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Like lists? Here's your harbor deepening Top Ten

So, how did you spend Thursday night last week? Rockin' out to the Avett Brothers concert at the Savannah Music Festival? Busily completing brackets after the Texas Longhorns' win over Arizona State? Maybe you were just clipping your toenails in front of Scandal.

But I’m pretty sure where you were not: At the Sierra Club meeting.

It’s a shame, because president Steve Willis presented a rather enlightening overview of the Savannah River Harbor Expansion Project. Many have asked for more facts regarding this economically uncertain, environmentally treacherous and extremely expensive proposal, but it seems Willis prepared his riveting Powerpoint for a mostly empty room.

While he understands that it’s hard to compete with a soundbyte, what Willis really wants is for Savannahians to look beyond the biased, Port Authority-approved information they read in the daily paper.

“People need to be reminded that the Port Authority is a state agency,” he explained. “They’re spending a whole lot of money on trying to sell you on this and they’re using your money to do it!”

Since we last checked in with this modern version of the Emperor Has No Clothes, the White House has announced there would be no millions in the federal budget to dredge the Savannah River. You may have read that this is how mean ol’ President Obama is punishing Gov. Nathan Deal for his refusal to expand Medicaid (and possibly for calling him a Commie Muslim weakling behind his back all these years.)

Don’t be so vain, Georgia Republicans. Nobody’s port project got its money—and the problematic Water Resources and Development Act remains in limbo in the U.S. House of Representatives. Maybe, just maybe, the hold-up means that the current administration is starting to rethink its national port strategy. Or more specifically, it’s thinking about having one at all.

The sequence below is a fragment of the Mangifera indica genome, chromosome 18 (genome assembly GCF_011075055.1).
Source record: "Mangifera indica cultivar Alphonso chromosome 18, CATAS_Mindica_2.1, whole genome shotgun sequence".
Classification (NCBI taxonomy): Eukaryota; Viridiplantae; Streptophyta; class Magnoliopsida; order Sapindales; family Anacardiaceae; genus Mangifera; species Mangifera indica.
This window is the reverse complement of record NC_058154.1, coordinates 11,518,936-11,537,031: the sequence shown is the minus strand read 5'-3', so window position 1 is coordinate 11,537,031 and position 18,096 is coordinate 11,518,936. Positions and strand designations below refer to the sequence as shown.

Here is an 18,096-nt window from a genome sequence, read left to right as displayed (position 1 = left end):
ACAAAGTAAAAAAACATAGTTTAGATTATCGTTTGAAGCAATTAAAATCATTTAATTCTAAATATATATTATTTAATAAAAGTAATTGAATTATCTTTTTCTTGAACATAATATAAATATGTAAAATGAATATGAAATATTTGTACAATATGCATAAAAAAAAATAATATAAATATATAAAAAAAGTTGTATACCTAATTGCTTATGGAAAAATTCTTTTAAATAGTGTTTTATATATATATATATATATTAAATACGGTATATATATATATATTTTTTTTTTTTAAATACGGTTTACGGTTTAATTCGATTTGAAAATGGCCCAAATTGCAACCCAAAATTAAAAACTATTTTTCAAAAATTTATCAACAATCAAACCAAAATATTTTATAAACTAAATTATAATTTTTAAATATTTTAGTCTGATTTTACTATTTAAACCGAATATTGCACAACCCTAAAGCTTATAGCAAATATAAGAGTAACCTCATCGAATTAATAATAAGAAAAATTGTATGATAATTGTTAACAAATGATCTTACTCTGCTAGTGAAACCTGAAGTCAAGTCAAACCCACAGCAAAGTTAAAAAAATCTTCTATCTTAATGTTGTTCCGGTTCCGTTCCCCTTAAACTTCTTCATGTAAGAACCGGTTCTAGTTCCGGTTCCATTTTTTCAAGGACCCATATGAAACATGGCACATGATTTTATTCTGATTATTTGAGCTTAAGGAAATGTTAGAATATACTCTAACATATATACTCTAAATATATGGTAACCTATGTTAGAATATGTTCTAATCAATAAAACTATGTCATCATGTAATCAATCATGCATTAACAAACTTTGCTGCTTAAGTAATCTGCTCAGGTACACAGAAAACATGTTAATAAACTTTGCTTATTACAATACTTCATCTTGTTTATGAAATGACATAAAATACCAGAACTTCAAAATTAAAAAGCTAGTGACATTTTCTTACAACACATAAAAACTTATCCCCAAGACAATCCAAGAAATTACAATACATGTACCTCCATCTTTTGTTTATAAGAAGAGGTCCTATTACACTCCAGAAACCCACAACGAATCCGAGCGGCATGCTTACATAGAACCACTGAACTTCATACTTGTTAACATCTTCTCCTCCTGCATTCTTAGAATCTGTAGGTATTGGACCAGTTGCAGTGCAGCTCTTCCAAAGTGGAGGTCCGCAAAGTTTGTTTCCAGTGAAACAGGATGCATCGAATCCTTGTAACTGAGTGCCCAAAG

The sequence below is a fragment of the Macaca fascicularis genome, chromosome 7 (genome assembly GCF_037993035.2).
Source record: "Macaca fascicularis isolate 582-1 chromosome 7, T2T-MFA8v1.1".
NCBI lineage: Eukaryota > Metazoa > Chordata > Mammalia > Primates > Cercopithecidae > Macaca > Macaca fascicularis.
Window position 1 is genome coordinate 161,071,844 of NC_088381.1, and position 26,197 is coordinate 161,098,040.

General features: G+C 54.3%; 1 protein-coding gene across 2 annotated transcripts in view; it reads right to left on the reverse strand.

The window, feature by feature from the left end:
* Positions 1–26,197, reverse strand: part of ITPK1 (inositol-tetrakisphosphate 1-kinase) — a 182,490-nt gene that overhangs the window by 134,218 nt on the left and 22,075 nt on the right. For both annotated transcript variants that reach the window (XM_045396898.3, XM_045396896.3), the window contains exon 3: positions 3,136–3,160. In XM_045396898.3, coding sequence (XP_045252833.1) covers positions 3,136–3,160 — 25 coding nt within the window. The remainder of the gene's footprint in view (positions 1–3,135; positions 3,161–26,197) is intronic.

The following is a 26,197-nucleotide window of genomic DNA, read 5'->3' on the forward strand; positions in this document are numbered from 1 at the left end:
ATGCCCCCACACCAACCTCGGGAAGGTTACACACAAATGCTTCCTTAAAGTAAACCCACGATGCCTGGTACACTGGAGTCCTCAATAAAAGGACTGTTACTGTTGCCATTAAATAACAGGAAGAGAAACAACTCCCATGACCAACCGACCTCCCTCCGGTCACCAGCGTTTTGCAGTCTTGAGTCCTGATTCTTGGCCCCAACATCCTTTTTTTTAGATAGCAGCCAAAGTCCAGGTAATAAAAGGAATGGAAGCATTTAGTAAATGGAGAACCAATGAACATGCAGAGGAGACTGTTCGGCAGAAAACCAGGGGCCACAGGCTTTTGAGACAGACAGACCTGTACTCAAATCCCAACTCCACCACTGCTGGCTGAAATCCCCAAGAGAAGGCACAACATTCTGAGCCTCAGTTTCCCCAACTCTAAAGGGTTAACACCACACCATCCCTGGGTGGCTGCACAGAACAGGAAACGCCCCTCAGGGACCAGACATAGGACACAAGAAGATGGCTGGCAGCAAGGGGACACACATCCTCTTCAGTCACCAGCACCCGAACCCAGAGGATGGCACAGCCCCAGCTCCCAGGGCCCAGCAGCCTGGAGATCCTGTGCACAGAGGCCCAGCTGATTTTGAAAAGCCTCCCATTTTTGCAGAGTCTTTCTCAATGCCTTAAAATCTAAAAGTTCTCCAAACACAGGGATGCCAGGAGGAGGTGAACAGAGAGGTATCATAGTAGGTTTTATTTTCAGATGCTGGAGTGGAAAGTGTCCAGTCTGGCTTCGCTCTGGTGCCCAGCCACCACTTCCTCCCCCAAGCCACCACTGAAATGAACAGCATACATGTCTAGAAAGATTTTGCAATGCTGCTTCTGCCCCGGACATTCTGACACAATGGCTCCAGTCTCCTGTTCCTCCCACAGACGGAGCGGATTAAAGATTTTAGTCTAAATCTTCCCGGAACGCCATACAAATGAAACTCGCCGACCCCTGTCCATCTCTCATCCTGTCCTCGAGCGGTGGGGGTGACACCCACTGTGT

Yet state politicians and their friends insist that using our tax monies to start digging anyway is a grand idea, even the Democrats. (Et tu, Jason Carter?!)

Willis and the rest of us who question the long-range consequences of SHEP hardly stand a chance against that kind of blind bipartisanship, and even those who aren’t sold believe resistance is futile. And it well may be, as a dozen lefty liberals in a church basement are hardly a threat to Georgia’s teratoid political-industrial complex.

“People don’t really go to meetings anymore,” lamented vice chair Karen Grainey. “We need a new strategy.”

In the age of Attention Deficit Armchair Activism, we agreed it might help if Willis’ meticulous slideshow was distilled into one of those snappy, Buzzfeed-type lists to click and share. It would be a damn shame to let this diabolical plan go down without a fight. Or at least a really vigorous Facebook thread.

So here you go:

Ten Reasons Why Rushing the Savannah Harbor Deepening Is A BAD Idea:

10. It ain’t never gonna be deep enough. Even Atlanta mayor and deepening cheerleader Kasim Reed admits that the Savannah River would have to be 50 feet to compete with other ports. But analysis by the U.S. Army Corps of Engineers shows that benefits tank and risks surge any deeper than 47 feet. So SHEP essentially will spend almost $700 million just to fall short ... pretty shallow logic, no?